Please use this identifier to cite or link to this item:
Appears in Collections:Biological and Environmental Sciences Journal Articles
Peer Review Status: Refereed
Title: The biogeography of Gabonese savannas: Evidence from termite community richness and composition
Author(s): Evouna Ondo, Fidèle
Jeffery, Kathryn J
Whytock, Robin
Abernethy, Katharine A
Couteron, Pierre
Eggleton, Paul
Griffin, Claire
Ostle, Nicolas J.
Koumba Pambo, Aurelie‐Flore
Ngomanda, Alfred
Edzang Ndong, Josué
Parr, Catherine L
Contact Email:
Keywords: biogeography
Central Africa
DNA barcoding
Issue Date: Sep-2023
Date Deposited: 10-Oct-2023
Citation: Evouna Ondo F, Jeffery KJ, Whytock R, Abernethy K, Couteron P, Eggleton P, Griffin C, Ostle NJ, Koumba Pambo A, Ngomanda A, Edzang Ndong J & Parr CL (2023) The biogeography of Gabonese savannas: Evidence from termite community richness and composition. <i>Journal of Biogeography</i>, 50 (9), pp. 1505-1518.
Abstract: Aim The mosaic of savannas that persists in the forest-dominant Congo Basin is thought to be palaeoclimatic relics, but past biogeographical processes that have formed and maintained these systems are poorly understood. Here, we explored the post-Pleistocene biogeography of Gabon's savannas using termites as biological indicators to understand historical and mechanistic factors influencing present-day termite communities in the country's extant savannas. Location Gabon, Central Africa. Taxon Blattodea: Termitoidae. Methods Using standardised transect methods, we sampled termite communities in four disjunct modern savanna areas of Gabon: the centre (Lopé), the southeast (Batéké) and the south (Mayombe North and South). Termites at Lopé were collected in three habitats (annually burned savannas, savannas with a depressed fire regime and forest). We used DNA barcoding of the COII region to identify termite species and compared abundance, species richness and community composition across areas and habitats. Results Community composition differed greatly between Lopé and both Batéké and Mayombe savannas with Lopé being exceptionally depauperate and lacking characteristic savanna species. Within Lopé, termite abundance and diversity was highest in forests and lowest in annually burned savannas, with a gradual change in species composition across the forest–savanna gradient associated with fire history. Main Conclusions The absence of savanna typical species in Lopé savannas challenges current assumptions that these savannas were linked to the south/southeastern savannas during the Pleistocene and suggests a different evolutionary history. Lopé savannas may instead have opened as an isolated grassland and never have been contiguous with neighbouring savannas, or were isolated soon after forest expansion began and have now lost savanna-typical species. Furthermore, the patterns of termite community composition in fire suppressed savannas support a hypothesis of rapid change driven by fire frequency where either fire suppression or infrequent burning over 23 years has meant savannas have become ecologically much more forest-like.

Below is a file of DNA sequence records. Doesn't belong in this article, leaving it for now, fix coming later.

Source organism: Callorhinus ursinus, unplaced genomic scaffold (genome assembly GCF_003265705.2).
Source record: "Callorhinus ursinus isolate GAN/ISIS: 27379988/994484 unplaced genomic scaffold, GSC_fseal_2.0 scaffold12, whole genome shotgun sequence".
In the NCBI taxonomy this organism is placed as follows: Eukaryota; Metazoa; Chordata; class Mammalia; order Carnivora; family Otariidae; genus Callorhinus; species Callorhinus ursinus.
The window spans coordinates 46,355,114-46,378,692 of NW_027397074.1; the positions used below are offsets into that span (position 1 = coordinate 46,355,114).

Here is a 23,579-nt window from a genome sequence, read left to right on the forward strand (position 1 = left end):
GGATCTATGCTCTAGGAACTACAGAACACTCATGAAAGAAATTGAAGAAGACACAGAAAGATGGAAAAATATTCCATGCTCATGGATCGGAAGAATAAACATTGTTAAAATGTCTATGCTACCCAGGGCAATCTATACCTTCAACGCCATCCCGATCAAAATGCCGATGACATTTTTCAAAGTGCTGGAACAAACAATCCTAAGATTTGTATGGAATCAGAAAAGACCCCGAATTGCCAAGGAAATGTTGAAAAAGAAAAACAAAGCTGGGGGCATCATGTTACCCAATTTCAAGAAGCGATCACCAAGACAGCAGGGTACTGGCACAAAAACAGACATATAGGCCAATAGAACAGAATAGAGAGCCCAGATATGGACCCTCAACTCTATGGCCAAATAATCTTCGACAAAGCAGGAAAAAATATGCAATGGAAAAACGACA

DOI Link: 10.1111/jbi.14671
Rights: © 2023 The Authors. Journal of Biogeography published by John Wiley & Sons Ltd. This is an open access article under the terms of the Creative Commons Attribution License, which permits use, distribution and reproduction in any medium, provided the original work is properly cited.
Licence URL(s):

Files in This Item:
File Description SizeFormat 
Ondo-etal-JB-2023.pdfFulltext - Published Version6.95 MBAdobe PDFView/Open

This item is protected by original copyright

A file in this item is licensed under a Creative Commons License Creative Commons

Items in the Repository are protected by copyright, with all rights reserved, unless otherwise indicated.

The metadata of the records in the Repository are available under the CC0 public domain dedication: No Rights Reserved

If you believe that any material held in STORRE infringes copyright, please contact providing details and we will remove the Work from public display in STORRE and investigate your claim.